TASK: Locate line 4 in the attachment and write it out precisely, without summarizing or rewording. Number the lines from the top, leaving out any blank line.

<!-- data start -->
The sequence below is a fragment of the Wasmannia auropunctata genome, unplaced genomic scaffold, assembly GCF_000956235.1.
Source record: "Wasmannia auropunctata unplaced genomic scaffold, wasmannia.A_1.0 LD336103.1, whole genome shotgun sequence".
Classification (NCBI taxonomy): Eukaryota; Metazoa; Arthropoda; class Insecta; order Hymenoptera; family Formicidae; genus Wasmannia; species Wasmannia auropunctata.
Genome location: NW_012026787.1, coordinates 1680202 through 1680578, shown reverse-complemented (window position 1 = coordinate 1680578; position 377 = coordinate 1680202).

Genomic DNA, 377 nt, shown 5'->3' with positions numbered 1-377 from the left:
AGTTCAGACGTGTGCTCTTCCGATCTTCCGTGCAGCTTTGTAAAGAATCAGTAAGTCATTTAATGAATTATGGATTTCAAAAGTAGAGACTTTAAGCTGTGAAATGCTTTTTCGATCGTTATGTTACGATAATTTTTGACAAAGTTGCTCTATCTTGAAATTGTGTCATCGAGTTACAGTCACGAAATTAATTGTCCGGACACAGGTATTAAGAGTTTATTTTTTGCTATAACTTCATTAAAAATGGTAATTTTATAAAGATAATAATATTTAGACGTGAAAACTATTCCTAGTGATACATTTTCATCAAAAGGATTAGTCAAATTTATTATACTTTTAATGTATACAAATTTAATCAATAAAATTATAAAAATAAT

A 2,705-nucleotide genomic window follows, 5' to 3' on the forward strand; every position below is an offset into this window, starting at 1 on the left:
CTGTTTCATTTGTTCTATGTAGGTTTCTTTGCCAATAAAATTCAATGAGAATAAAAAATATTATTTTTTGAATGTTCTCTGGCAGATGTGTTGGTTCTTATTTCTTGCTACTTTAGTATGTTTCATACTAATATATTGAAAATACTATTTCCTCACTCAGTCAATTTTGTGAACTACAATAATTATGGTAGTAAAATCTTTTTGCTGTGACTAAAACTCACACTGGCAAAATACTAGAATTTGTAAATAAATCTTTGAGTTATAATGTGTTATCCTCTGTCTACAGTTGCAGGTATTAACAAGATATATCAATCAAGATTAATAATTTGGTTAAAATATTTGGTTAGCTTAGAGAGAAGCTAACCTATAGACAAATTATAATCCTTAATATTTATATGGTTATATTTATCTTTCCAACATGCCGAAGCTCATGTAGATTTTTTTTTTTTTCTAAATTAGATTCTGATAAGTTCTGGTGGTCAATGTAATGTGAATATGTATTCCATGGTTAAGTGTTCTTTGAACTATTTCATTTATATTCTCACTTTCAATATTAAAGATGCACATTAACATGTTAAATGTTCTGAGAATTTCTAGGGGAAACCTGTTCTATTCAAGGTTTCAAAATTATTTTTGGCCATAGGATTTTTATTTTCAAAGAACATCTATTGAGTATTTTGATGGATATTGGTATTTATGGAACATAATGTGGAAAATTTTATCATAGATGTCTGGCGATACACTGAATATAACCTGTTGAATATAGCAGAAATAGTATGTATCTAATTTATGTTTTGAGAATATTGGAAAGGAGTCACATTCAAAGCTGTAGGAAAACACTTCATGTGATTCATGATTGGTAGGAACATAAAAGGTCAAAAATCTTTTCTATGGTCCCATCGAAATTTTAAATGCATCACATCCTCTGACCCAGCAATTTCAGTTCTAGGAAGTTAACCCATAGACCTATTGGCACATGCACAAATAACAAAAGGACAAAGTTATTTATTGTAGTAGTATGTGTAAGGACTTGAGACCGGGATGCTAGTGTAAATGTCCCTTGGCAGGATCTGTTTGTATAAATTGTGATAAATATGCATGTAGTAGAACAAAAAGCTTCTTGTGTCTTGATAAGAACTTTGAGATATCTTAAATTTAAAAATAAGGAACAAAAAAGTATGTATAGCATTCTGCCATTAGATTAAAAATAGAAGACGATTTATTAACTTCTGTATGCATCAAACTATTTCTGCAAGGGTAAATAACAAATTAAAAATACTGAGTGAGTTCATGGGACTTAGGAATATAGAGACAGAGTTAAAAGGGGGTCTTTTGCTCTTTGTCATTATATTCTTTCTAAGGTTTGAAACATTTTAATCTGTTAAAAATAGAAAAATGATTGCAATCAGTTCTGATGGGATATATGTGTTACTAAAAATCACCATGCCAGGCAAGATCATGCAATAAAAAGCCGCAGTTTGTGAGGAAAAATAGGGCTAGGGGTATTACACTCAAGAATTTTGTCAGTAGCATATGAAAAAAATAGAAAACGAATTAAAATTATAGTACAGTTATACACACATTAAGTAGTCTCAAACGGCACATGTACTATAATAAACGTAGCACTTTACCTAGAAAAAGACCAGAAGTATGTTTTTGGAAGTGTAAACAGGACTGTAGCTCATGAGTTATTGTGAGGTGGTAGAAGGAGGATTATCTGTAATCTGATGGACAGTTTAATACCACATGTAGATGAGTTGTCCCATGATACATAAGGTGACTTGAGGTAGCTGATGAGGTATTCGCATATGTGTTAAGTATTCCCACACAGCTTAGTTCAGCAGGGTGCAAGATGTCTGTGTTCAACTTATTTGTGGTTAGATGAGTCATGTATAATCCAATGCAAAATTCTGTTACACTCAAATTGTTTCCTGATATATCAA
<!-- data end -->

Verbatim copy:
Genome location: NW_012026787.1, coordinates 1680202 through 1680578, shown reverse-complemented (window position 1 = coordinate 1680578; position 377 = coordinate 1680202).